Saturday, April 27, 2013

Going to a foreign land

Almost 4 years ago (4 years this July actually) I first came to kenya.  My life was definitely changed since that trip in 2009.  My eyes were opened.  Not only to the way of life in Kenya, but my eyes were opened to my own life as well.  Past hurts that I was running away from finally caught up to me in one conversation.  Suddenly, there was a choice.  As Andy Dufrense says in Shawshank Redemption, it was time to get buys living or get busy dying.  I chose to get busy living.  And my life has been changed drastically.  I came back to Kenya 15 months later already changed.  almost 11 months after that, I came back a third time to kenya.  Instead of a short trip for two weeks, I left my comfortable job and stayed for 6 months.  Six months hanging out with kids on the street.  I was busy living.  And it felt great.

Six months ago now, I came back to Kenya.  Has it really been six months already?  It sure doesn't feel that long!  Six months ago.  I came to a country that I've grown to call home.  Six months has come and gone.  It's Saturday afternoon as I sit and type this on top of the Mid-Africa Hotel in Kitale enjoying my day off.  The food at this place is not the greatest by any means.  Maybe that's why I chose to have lunch elsewhere...But the view...I love the view!  I sit here knowing that on Monday I'll be getting on a matatu driving to Nairobi to catch my midnight flight back to the US.  But this time, it's different.  I've spent enough time "testing the waters" in Kenya.  I spent the past 6 months on a trial period with In Step.  Six months later and I've made a firm commitment to being here.  It's where I belong.  It doesn't mean that I don't miss family and friends back in the US - I do miss them.  In his autobiography (which I highly suggest to anyone), Bear Grylls says, "The reality was that it wasn't a hard decision for me to make.  Deep down in my bones, I just knew that it was the right thing to do: to go for it".  I can't remember what exciting thing that he was talking about.  But that strikes home with me.  It's hard to leave people behind.  But at the end of the day, it's the right thing to do.  And I know that.  I was busy dying for too many years.  Doing things that I wasn't truly passionate about.  Now, I'm busy living.  I'm working with kids that I truly care about.  I love each and every one of the children at In Step.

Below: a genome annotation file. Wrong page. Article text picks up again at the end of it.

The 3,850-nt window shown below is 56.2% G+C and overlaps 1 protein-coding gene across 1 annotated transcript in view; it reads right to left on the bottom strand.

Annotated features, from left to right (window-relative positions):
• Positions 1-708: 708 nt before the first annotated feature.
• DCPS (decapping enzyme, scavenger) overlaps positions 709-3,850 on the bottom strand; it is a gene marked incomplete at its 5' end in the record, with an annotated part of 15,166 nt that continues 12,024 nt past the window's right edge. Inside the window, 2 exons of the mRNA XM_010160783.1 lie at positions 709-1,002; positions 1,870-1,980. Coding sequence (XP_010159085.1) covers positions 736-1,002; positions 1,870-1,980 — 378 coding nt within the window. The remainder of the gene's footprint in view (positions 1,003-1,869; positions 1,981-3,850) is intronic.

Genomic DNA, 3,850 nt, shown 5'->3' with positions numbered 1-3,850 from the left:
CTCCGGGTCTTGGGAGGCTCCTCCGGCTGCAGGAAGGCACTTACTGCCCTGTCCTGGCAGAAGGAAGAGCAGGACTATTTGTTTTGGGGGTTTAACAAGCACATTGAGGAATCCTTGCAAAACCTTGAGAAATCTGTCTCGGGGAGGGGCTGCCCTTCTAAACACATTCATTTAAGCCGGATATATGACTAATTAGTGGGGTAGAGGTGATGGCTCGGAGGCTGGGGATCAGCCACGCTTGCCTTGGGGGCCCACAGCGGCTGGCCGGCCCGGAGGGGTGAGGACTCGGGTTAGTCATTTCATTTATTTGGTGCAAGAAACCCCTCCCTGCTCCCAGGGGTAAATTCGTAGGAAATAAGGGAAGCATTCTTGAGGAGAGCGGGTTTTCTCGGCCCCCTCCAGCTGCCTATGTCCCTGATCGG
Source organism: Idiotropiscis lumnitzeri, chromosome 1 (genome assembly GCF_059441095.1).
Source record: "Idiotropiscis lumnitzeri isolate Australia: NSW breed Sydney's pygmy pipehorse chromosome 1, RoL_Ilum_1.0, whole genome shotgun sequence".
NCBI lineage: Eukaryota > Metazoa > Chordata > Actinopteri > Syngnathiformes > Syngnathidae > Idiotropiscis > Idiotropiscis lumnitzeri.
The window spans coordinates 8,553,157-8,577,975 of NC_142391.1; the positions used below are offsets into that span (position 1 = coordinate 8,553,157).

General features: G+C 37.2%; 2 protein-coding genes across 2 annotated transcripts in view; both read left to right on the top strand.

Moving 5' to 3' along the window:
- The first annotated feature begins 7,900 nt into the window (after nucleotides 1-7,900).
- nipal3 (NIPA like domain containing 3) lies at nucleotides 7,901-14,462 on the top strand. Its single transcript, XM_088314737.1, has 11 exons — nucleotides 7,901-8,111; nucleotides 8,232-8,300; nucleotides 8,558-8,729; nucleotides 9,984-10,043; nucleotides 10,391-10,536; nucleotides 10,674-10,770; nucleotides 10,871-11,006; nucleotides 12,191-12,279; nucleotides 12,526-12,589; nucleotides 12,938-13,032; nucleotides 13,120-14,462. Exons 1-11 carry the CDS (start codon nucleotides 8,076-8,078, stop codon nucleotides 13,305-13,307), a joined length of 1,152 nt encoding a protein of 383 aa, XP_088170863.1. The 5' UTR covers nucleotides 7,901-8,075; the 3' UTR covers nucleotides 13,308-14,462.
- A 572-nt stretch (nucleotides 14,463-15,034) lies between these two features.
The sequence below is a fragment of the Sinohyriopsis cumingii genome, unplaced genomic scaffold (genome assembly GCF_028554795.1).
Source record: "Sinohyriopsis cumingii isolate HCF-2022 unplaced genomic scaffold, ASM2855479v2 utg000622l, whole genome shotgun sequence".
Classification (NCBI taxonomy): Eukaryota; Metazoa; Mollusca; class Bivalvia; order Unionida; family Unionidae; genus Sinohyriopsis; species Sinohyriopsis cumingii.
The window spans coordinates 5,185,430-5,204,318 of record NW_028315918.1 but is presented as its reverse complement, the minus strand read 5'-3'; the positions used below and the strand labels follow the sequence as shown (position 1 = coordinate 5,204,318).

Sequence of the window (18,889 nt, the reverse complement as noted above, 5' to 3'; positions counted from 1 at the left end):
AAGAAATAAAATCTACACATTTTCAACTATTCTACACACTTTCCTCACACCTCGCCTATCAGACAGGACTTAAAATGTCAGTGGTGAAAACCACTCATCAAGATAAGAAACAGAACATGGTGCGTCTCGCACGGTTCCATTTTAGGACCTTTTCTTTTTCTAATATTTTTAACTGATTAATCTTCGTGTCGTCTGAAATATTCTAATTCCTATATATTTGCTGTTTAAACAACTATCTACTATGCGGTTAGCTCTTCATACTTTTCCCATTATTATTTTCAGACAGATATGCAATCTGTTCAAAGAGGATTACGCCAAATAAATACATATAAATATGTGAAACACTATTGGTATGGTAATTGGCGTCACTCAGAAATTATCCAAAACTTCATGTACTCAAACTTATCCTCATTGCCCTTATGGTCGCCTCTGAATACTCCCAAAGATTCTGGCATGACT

Like I said, Kenya has become a home to me.  It's no longer a foreign land on the other side of the world.  It's where I live.  Sometimes I forget that.  It usually hits me on my day off.  When I get on my motorcycle and ride into town.  I catch a glimpse of myself in the side view mirror and all of a sudden remember that I live in Africa!  Heading to the US on Monday feels foreign to me.  Being back in the US for several months last year was often times difficult.  If I'm honest with myself, I'm scared!  I'm scared because I don't know that I fully "fit in" anymore.  Simple things like driving.  I'm so used to sitting on the right side of the car to drive and driving on the left of the road.  Big things like what we so often refer to as "first world problems" - Starbucks got my drink wrong.  Storm knocked the power out.  Traffic is bad.  Things like that.  Strange that as I get ready for a trip - a visit? - to the US (sounds weird to say that) I feel like I'm heading to a foreign land.

Yet, I'm excited too.  I hadn't planned on going back this soon.  I had wanted to spend a year here first. Unfortunately, due to some issues with Kenyan Immigration, I cannot get my work permit yet.  So back to the US I go for a couple of weeks.  While I hadn't planned on it, I am excited to see friends and family.  I'm excited to be able to go to my home church and here the message live rather than via podcast.  I know that it's going to be a busy week.  I know that I won't get to see everyone that I would like to see.  But there's always next time too.

Fears and excitements aside, see you soon America.

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